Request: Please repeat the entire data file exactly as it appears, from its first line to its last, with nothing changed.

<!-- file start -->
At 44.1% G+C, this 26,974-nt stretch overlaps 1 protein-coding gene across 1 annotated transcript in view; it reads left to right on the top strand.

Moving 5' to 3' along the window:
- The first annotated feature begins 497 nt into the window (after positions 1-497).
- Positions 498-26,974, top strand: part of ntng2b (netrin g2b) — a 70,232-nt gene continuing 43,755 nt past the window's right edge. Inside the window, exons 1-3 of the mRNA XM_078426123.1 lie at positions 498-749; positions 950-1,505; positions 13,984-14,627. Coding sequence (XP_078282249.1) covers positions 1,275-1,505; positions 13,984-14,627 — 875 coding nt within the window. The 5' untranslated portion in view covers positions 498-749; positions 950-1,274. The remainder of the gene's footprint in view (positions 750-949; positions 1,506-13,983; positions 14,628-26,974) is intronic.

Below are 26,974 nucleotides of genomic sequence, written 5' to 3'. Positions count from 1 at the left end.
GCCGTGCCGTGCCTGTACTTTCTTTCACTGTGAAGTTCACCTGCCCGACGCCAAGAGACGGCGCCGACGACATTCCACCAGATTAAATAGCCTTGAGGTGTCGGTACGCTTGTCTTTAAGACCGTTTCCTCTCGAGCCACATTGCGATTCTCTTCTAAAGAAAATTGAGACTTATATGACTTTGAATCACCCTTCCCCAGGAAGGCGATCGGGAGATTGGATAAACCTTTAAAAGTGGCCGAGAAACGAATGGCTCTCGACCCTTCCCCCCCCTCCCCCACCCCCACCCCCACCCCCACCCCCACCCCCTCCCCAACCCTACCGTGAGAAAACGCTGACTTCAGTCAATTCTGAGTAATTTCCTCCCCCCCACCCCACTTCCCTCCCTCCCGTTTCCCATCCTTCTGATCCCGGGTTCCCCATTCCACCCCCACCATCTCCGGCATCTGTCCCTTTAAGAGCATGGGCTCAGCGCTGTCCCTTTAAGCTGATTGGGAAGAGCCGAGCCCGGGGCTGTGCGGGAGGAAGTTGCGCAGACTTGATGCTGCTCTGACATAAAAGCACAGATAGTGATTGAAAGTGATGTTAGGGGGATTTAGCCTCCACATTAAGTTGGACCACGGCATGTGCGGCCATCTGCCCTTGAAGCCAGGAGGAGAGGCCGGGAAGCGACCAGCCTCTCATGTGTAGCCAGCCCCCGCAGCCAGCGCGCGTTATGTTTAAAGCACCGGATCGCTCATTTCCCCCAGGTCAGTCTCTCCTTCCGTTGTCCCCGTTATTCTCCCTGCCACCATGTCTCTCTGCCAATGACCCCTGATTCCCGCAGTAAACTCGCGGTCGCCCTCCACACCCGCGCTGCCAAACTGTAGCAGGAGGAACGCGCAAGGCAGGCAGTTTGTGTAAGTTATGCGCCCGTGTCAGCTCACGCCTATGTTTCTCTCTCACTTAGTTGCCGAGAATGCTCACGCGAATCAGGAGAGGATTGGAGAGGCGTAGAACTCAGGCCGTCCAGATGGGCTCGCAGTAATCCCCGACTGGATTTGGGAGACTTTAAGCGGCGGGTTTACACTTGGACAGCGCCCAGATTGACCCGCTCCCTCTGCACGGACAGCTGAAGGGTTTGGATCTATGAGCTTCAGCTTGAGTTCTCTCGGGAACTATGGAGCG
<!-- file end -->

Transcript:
At 44.1% G+C, this 26,974-nt stretch overlaps 1 protein-coding gene across 1 annotated transcript in view; it reads left to right on the top strand.

Moving 5' to 3' along the window:
- The first annotated feature begins 497 nt into the window (after positions 1-497).
- Positions 498-26,974, top strand: part of ntng2b (netrin g2b) — a 70,232-nt gene continuing 43,755 nt past the window's right edge. Inside the window, exons 1-3 of the mRNA XM_078426123.1 lie at positions 498-749; positions 950-1,505; positions 13,984-14,627. Coding sequence (XP_078282249.1) covers positions 1,275-1,505; positions 13,984-14,627 — 875 coding nt within the window. The 5' untranslated portion in view covers positions 498-749; positions 950-1,274. The remainder of the gene's footprint in view (positions 750-949; positions 1,506-13,983; positions 14,628-26,974) is intronic.

Below are 26,974 nucleotides of genomic sequence, written 5' to 3'. Positions count from 1 at the left end.
GCCGTGCCGTGCCTGTACTTTCTTTCACTGTGAAGTTCACCTGCCCGACGCCAAGAGACGGCGCCGACGACATTCCACCAGATTAAATAGCCTTGAGGTGTCGGTACGCTTGTCTTTAAGACCGTTTCCTCTCGAGCCACATTGCGATTCTCTTCTAAAGAAAATTGAGACTTATATGACTTTGAATCACCCTTCCCCAGGAAGGCGATCGGGAGATTGGATAAACCTTTAAAAGTGGCCGAGAAACGAATGGCTCTCGACCCTTCCCCCCCCTCCCCCACCCCCACCCCCACCCCCACCCCCACCCCCTCCCCAACCCTACCGTGAGAAAACGCTGACTTCAGTCAATTCTGAGTAATTTCCTCCCCCCCACCCCACTTCCCTCCCTCCCGTTTCCCATCCTTCTGATCCCGGGTTCCCCATTCCACCCCCACCATCTCCGGCATCTGTCCCTTTAAGAGCATGGGCTCAGCGCTGTCCCTTTAAGCTGATTGGGAAGAGCCGAGCCCGGGGCTGTGCGGGAGGAAGTTGCGCAGACTTGATGCTGCTCTGACATAAAAGCACAGATAGTGATTGAAAGTGATGTTAGGGGGATTTAGCCTCCACATTAAGTTGGACCACGGCATGTGCGGCCATCTGCCCTTGAAGCCAGGAGGAGAGGCCGGGAAGCGACCAGCCTCTCATGTGTAGCCAGCCCCCGCAGCCAGCGCGCGTTATGTTTAAAGCACCGGATCGCTCATTTCCCCCAGGTCAGTCTCTCCTTCCGTTGTCCCCGTTATTCTCCCTGCCACCATGTCTCTCTGCCAATGACCCCTGATTCCCGCAGTAAACTCGCGGTCGCCCTCCACACCCGCGCTGCCAAACTGTAGCAGGAGGAACGCGCAAGGCAGGCAGTTTGTGTAAGTTATGCGCCCGTGTCAGCTCACGCCTATGTTTCTCTCTCACTTAGTTGCCGAGAATGCTCACGCGAATCAGGAGAGGATTGGAGAGGCGTAGAACTCAGGCCGTCCAGATGGGCTCGCAGTAATCCCCGACTGGATTTGGGAGACTTTAAGCGGCGGGTTTACACTTGGACAGCGCCCAGATTGACCCGCTCCCTCTGCACGGACAGCTGAAGGGTTTGGATCTATGAGCTTCAGCTTGAGTTCTCTCGGGAACTATGGAGCG